A man accused of organising a murder plot to kill 22-year-old Amir Shafique has admitted he was a drug dealer and revealed where in Aylesbury his deals took place.

On October 28, 2020, Amir Shafique died after he was stabbed during a large fight in a car park near Edinburgh Playing Fields.

Throughout the trial, the prosecution has accused 24-year-old Nasim Khan, of no fixed abode, of being the “organiser” of the brawl which led to Mr Shafique’s death.


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The court heard yesterday (Tuesday) how Khan was a drug dealer who sold cannabis in Aylesbury, and that three cars connected with the incident were used by him for drug dealing purposes.

Along with Khan, Mohammed Wasim, 20, of Thrasher Road, Aylesbury; Charlie Irwin, 22, of Radnor End, Aylesbury; Bradley Shoult, 21, of Chalgrove Walk, Aylesbury; Bertie Turvey, 22, of Henry Road, Aylesbury; Hamza Mousa, 21, of Cotterill Lane, Birmingham and Ishmael Shah, 23, of Cotterill Lane, Birmingham, and a 17-year-old boy who cannot be named for legal reasons are charged with murder and conspiracy to commit grievous bodily harm.

All eight defendants deny the charges against them.

As the first witness called in the case for the defence, Khan gave evidence at Reading Crown Court on Tuesday.

The court heard that Khan was a drug dealer who sold cannabis and would advertise his “business” on the social media app Snapchat.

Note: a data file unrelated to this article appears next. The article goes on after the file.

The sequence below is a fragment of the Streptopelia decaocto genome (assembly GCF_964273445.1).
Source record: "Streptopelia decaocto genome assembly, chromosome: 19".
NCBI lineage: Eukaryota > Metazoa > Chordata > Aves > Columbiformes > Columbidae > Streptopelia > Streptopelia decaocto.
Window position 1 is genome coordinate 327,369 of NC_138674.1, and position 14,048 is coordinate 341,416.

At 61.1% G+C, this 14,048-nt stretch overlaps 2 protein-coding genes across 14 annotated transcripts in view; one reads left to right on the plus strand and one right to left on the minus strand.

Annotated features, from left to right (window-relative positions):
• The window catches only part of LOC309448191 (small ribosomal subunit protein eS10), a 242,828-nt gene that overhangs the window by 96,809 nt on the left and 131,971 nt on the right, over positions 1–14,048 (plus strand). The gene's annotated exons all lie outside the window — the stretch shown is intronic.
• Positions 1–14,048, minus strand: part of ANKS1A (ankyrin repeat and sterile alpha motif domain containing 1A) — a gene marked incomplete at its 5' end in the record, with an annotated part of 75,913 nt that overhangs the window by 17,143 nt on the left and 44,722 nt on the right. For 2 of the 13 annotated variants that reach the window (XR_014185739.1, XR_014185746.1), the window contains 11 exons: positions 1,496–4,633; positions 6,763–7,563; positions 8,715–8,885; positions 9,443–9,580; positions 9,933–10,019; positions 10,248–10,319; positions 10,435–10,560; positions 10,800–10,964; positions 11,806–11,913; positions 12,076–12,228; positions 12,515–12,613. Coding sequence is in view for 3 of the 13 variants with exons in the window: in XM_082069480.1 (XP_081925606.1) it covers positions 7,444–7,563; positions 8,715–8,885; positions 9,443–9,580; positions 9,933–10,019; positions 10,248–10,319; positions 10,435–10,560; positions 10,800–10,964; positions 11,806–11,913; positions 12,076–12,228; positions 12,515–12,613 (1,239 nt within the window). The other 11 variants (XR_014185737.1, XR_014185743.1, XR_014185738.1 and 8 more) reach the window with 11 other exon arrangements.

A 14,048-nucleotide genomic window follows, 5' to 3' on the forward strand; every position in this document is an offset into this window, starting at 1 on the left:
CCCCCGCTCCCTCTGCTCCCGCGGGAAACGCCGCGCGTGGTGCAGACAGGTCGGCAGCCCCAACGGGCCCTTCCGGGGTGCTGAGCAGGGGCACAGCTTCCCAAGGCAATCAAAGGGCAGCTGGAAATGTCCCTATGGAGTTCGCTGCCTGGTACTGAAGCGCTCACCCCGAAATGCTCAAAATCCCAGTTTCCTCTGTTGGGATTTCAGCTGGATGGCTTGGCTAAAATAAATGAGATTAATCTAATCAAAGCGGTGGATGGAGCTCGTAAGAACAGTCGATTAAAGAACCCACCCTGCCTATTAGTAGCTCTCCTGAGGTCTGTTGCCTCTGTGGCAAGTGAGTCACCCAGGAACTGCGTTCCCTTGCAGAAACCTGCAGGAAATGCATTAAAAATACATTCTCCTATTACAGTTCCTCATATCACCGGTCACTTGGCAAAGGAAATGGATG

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He revealed how he would deliver drugs to his "customers" or arrange to meet them in Brenda's Way, Aylesbury, using a Nokia phone that he exclusively used to make illicit deals.

Answering questions from his defence barrister, Hossein Zahir QC, Khan told the court how he used three cars, which are all connected Mr Shafique’s death, for drug dealing.

Earlier in the trial, the prosecution alleged that the defendants used two cars – a Volkswagen Golf and and Isuzu Trooper, to get to the scene. A Seat Leon has also been connected to the incident.

When Mr Zahir asked Khan about the Seat Leon, Khan said: “It was a new car we were using for drug dealing.”

The court heard how Khan was seen driving the VW Golf on the day of Mr Shafique’s death. Khan told the court that he had previously used this car for drug dealing, but had bought the Seat to replace it as it was a “hot car.”

Describing the VW, Khan said: “This was another car I would use to sell cannabis.

“A few weeks ago, the police stopped the car and it got impounded, so in the eyes of a dealer it was a hot car.

“It was known to the police because there was cannabis found in the car.”

Khan also revealed that the Isuzu Trooper, which had been purchased on October 28, the same day that Mr Shafique died, was also going to be part of his drug dealing business.

He said: “Basically, it was to use as a storage vehicle, to put cannabis in or to weigh out cannabis.”

“It was a dinger or a scrap car.”

The trial continues.

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